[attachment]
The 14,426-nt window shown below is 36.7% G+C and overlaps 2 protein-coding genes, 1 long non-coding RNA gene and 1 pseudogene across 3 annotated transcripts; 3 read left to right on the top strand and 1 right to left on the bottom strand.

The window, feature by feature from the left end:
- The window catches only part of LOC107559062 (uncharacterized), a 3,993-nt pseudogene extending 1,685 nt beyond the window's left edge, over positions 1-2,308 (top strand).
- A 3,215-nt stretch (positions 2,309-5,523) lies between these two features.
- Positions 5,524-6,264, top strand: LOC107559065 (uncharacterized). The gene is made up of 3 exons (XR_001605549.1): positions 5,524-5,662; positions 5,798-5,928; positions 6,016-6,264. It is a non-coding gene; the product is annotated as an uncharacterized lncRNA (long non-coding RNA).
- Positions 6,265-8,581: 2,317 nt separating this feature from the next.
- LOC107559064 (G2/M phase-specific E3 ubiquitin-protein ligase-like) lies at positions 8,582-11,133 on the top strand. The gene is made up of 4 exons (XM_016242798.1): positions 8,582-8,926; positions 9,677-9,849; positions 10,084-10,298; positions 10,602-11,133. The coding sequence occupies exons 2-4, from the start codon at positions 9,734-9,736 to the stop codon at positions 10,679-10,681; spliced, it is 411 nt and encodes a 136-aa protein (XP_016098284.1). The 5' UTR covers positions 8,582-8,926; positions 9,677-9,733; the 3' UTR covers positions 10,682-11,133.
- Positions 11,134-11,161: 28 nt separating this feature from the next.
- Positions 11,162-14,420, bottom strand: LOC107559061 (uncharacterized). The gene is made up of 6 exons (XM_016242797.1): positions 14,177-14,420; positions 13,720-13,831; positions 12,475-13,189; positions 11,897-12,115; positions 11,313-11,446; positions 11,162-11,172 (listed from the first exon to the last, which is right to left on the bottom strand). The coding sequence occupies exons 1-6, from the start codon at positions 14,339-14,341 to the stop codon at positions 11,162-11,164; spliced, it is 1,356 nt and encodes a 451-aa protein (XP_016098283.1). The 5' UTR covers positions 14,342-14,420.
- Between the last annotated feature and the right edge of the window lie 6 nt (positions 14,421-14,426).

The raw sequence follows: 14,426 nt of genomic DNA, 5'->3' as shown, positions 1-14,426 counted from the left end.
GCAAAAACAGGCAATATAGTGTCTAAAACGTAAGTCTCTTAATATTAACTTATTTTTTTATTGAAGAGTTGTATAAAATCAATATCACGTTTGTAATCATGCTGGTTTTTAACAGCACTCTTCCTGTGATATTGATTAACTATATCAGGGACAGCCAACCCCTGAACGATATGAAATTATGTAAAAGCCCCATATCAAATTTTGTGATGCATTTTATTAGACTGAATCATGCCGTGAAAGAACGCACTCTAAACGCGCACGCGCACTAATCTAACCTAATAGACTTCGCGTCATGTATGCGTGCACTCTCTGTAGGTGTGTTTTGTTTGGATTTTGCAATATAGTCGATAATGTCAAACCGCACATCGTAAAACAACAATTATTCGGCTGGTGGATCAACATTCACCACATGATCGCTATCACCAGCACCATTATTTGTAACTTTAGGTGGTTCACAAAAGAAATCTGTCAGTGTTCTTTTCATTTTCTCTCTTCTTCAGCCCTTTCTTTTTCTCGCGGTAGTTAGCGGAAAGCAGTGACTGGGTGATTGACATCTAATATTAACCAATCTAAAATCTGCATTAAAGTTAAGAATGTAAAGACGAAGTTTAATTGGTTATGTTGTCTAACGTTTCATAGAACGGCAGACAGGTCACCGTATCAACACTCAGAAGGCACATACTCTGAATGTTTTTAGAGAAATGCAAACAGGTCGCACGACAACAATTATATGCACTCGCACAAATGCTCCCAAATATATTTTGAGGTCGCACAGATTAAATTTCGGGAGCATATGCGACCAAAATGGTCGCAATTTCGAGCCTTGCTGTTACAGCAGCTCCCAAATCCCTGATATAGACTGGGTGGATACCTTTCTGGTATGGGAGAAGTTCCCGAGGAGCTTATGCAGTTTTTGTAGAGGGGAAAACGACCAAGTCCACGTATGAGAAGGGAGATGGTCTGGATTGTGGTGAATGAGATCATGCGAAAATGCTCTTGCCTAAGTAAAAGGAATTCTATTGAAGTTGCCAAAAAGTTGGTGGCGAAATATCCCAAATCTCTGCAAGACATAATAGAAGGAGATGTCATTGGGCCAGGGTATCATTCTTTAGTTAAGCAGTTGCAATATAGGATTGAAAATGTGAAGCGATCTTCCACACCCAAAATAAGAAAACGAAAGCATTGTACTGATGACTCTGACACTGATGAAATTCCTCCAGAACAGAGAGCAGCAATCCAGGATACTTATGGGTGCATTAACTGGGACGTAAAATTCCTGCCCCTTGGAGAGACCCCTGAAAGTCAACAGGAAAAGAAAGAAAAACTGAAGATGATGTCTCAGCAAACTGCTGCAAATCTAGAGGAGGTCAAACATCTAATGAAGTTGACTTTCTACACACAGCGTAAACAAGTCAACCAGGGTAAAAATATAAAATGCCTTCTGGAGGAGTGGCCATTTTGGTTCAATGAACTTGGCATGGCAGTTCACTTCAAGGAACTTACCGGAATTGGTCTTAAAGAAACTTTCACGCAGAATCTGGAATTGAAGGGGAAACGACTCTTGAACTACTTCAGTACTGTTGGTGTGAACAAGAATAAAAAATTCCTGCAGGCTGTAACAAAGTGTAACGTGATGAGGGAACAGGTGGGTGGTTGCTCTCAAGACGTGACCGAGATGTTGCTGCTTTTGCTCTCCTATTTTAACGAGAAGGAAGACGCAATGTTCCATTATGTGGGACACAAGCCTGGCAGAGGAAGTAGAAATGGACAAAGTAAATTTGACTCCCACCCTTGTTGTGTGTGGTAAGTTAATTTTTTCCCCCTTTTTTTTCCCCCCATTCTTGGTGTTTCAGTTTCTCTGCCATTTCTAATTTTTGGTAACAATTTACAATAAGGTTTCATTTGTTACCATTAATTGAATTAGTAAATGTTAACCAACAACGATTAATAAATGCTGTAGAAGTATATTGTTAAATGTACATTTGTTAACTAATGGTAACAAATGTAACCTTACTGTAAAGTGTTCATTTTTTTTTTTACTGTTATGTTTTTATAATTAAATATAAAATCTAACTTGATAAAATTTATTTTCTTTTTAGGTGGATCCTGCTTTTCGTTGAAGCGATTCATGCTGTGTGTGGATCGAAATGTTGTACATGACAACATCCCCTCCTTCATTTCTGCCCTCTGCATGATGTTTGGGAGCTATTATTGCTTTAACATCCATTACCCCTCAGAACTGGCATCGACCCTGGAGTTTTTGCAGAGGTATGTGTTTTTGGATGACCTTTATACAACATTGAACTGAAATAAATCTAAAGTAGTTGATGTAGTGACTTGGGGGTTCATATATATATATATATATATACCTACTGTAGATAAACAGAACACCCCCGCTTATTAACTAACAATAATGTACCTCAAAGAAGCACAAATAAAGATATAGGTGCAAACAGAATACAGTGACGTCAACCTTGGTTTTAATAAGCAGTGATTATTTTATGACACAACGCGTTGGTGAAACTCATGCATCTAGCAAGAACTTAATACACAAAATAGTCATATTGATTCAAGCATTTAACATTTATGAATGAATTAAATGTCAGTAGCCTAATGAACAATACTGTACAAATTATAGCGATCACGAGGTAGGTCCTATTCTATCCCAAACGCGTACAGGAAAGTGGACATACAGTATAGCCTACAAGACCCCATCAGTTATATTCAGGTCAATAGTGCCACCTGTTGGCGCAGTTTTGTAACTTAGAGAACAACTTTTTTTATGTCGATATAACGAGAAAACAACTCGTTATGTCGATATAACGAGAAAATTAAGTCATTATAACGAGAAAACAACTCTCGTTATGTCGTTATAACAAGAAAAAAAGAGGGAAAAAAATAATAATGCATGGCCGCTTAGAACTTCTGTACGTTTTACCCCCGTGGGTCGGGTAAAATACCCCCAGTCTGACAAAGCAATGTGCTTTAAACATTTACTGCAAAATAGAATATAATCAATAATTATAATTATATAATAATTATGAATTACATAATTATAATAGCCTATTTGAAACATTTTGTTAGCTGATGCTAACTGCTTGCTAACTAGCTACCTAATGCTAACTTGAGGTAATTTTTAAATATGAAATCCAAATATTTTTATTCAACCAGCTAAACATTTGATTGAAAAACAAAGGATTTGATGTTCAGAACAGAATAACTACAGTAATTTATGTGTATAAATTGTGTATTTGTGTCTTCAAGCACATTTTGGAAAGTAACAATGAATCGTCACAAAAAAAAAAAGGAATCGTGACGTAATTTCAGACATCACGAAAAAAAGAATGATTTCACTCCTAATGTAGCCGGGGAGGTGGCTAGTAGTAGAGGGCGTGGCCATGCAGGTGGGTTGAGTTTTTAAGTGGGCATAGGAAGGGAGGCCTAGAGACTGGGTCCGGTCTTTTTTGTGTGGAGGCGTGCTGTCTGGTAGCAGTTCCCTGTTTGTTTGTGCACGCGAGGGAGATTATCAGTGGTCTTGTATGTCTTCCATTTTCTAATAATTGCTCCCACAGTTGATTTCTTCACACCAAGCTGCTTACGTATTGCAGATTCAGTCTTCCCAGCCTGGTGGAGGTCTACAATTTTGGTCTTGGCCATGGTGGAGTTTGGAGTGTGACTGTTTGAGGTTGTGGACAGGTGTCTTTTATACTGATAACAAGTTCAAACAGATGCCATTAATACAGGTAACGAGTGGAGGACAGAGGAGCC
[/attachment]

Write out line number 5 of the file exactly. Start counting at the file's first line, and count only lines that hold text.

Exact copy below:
- Positions 5,524-6,264, top strand: LOC107559065 (uncharacterized). The gene is made up of 3 exons (XR_001605549.1): positions 5,524-5,662; positions 5,798-5,928; positions 6,016-6,264. It is a non-coding gene; the product is annotated as an uncharacterized lncRNA (long non-coding RNA).